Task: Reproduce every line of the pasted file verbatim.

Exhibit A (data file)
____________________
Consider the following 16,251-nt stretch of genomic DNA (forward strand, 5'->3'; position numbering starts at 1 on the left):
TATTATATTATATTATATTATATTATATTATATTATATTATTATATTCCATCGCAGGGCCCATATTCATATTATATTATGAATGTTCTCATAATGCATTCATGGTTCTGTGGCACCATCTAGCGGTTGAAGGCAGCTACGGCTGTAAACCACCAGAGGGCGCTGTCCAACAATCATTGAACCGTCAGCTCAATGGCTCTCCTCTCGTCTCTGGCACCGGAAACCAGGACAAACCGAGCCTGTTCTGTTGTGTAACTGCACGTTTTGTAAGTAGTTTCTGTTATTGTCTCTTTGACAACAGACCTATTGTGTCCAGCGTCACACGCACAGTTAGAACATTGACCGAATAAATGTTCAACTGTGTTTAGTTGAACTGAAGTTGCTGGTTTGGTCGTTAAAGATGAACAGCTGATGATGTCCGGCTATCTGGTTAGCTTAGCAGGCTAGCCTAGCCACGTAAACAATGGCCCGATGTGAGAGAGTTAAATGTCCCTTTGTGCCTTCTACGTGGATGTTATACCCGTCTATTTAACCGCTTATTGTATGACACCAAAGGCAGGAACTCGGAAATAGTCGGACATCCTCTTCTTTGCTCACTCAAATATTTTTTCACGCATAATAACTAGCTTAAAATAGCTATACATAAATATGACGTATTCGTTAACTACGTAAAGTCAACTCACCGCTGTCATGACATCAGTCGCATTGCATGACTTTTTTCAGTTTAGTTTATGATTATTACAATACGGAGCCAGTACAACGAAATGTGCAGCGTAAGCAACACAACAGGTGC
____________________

Consider the following 16,251-nt stretch of genomic DNA (forward strand, 5'->3'; position numbering starts at 1 on the left):
TATTATATTATATTATATTATATTATATTATATTATATTATTATATTCCATCGCAGGGCCCATATTCATATTATATTATGAATGTTCTCATAATGCATTCATGGTTCTGTGGCACCATCTAGCGGTTGAAGGCAGCTACGGCTGTAAACCACCAGAGGGCGCTGTCCAACAATCATTGAACCGTCAGCTCAATGGCTCTCCTCTCGTCTCTGGCACCGGAAACCAGGACAAACCGAGCCTGTTCTGTTGTGTAACTGCACGTTTTGTAAGTAGTTTCTGTTATTGTCTCTTTGACAACAGACCTATTGTGTCCAGCGTCACACGCACAGTTAGAACATTGACCGAATAAATGTTCAACTGTGTTTAGTTGAACTGAAGTTGCTGGTTTGGTCGTTAAAGATGAACAGCTGATGATGTCCGGCTATCTGGTTAGCTTAGCAGGCTAGCCTAGCCACGTAAACAATGGCCCGATGTGAGAGAGTTAAATGTCCCTTTGTGCCTTCTACGTGGATGTTATACCCGTCTATTTAACCGCTTATTGTATGACACCAAAGGCAGGAACTCGGAAATAGTCGGACATCCTCTTCTTTGCTCACTCAAATATTTTTTCACGCATAATAACTAGCTTAAAATAGCTATACATAAATATGACGTATTCGTTAACTACGTAAAGTCAACTCACCGCTGTCATGACATCAGTCGCATTGCATGACTTTTTTCAGTTTAGTTTATGATTATTACAATACGGAGCCAGTACAACGAAATGTGCAGCGTAAGCAACACAACAGGTGC